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Azurite pigments

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azurite-web.jpgAzurite, Azurro della Magna (d'Allemagna), Mountain blue, Blue copper, Chessylite

PB 30

Natural pigment suitable for icon painting (egg tempera), oil painting and watercolor painting without additional grinding. 

Azurite, is a natural basic copper carbonate. This mineral is a secondary copper mineral frequently found in the oxidized zones of copper bearing ore deposits around the world. Azurite is found in over 40 forms of blue colored ore. These include tubular prismatic crystals that form small roses of a deep beautiful azure blue color. Azurite is often pseudo-morphed to a green mineral, malachite, and the two are always found together.

Azurite has been used as a pigment as early as the Fourth Dynasty in Egypt. Azurite was no doubt the most important blue pigment in European painting from the fifteenth to the middle of the seventeenth century. The paintings of that period of time commonly contain more azurite than natural ultramarine (lapis lazuli). Often the two were used together in paintings, with the solid colored and cheaper azurite pigment in under-painting with the transparent natural ultramarine in glazes.
The invention of the Prussian blue pigment in the eighteen century caused the disappearance of natural azurite colors from the painter's palette.

Azurite, when correctly prepared, is the most permanent pigment known. Its bad reputation of morphing its color to green, or darkening, comes from the incorrect application of size, as a binder, to hold bigger particles firmly in place. It's known that size is easily affected by moisture and turns dark, but pigment particles are unaffected. Incorrect restoration techniques in the past are the cause of discoloration too. Azurite never changes in mixtures with lead white.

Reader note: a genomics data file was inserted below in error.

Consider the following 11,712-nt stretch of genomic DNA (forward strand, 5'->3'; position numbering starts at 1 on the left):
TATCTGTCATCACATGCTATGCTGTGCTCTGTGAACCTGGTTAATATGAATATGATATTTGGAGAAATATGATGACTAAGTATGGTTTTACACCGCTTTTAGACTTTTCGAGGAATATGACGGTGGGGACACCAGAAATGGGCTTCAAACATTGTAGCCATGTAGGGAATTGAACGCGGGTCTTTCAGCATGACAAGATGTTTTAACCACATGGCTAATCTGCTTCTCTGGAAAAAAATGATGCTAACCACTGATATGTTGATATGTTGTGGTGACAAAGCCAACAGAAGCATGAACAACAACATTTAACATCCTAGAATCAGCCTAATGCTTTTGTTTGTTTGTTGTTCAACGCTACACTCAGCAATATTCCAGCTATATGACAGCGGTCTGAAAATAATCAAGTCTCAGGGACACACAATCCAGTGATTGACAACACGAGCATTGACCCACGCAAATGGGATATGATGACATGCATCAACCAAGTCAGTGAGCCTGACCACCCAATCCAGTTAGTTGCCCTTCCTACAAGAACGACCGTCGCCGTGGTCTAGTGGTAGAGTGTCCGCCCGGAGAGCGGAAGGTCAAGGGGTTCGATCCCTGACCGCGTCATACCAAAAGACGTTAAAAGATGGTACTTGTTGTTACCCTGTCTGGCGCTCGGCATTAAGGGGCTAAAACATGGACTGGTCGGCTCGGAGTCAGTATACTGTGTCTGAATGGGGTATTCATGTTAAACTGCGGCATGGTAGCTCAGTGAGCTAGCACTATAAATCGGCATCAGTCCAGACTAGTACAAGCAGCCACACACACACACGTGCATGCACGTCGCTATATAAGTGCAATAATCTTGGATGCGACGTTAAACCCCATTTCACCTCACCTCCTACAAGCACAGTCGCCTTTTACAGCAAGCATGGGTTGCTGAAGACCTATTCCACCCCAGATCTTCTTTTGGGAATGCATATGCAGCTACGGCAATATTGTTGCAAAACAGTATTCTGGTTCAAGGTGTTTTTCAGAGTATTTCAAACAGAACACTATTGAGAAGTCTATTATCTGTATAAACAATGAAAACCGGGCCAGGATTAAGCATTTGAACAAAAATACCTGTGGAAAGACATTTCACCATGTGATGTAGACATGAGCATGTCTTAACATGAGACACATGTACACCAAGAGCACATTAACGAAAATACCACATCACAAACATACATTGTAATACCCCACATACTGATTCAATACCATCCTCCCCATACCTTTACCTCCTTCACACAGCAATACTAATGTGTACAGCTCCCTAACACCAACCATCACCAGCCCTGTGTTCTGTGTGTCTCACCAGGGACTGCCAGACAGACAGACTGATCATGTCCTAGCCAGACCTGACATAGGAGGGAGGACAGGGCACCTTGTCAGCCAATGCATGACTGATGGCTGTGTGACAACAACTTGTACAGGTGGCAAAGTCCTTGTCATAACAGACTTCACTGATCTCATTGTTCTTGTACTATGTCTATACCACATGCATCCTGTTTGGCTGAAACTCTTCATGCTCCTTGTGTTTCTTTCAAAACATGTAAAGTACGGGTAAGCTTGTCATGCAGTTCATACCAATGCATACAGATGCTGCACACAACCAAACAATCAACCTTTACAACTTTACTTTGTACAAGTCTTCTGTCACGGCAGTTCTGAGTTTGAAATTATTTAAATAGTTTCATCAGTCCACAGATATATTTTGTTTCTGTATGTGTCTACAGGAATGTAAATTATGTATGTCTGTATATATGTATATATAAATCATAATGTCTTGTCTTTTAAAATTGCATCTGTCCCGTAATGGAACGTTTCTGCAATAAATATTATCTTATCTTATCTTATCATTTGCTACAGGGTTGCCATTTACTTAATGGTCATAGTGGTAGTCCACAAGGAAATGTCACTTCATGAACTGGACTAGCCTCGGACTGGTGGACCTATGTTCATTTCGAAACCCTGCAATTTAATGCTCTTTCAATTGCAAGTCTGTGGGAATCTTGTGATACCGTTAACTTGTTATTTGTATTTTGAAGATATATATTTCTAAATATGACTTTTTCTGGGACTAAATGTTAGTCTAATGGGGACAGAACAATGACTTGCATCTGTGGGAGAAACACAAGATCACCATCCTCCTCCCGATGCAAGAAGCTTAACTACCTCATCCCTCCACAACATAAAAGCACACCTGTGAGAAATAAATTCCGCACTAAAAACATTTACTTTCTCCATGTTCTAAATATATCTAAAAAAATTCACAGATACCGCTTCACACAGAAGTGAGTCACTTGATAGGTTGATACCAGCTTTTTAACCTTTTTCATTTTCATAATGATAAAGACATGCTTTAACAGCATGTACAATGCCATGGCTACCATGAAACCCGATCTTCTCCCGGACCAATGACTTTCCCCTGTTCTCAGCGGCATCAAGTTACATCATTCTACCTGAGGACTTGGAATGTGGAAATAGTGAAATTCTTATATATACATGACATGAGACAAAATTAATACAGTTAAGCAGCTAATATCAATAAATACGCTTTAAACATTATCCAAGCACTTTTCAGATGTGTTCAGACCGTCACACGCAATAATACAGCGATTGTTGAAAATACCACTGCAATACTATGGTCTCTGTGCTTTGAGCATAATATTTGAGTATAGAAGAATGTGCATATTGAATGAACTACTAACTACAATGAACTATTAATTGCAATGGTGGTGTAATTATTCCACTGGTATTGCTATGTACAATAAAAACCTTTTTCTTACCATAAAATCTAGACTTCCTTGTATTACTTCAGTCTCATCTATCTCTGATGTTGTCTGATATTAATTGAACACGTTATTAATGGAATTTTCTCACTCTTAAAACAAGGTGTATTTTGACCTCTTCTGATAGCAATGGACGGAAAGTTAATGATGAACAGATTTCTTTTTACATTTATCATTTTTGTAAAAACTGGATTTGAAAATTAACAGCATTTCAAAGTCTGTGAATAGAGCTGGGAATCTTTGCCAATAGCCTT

Our minerals come from Jiangxi location in China. Their mines are a good source of the best grades of the almost depleted mineral. It's hard to find this blue mineral in a quality suitable for artistic use.

The pigment preparation starts with hand selection and the cleaning of the raw geological specimen, that often includes grinding off impurities from it by hand. Because of the wide variety of azurite forms and colors, the materials are separated into different grades. Then each grade is resized by the jaw crusher into rough sand. The sand is then washed, and the milling in water follows. Gradual milling is done in a high alumina ceramic ball mill with zirconia media. This is a virtually contamination-free milling preparation. Azurite is soft mineral (3.5-4 Mohs scale) so the contamination from milling is negligible. The solution of water and pigment particles of various sizes are the result of milling and are then left to settle. In 10 to 30 minute intervals the solution is poured into different containers. Settled pigment is collected and washed in water over and over until the PH of the water is neutralized, then is left out to dry. The dried pigment is then sieved and separated by particle size.

The next step of cleaning is done in a weak solution of water and egg yolk. The egg yolk solution binds with impurities from the pigment. The color of the mixture turns grayish blue and keeps impurities afloat in a whitish sludge while clean pigment particles drop to the bottom of the container. This process also slows down sedimentation and helps separate the pigment into fine grades. The fine pigment prepared by this method is free of unstable particles, doesn't require additional milling and produces fine shades of this unique blue color.




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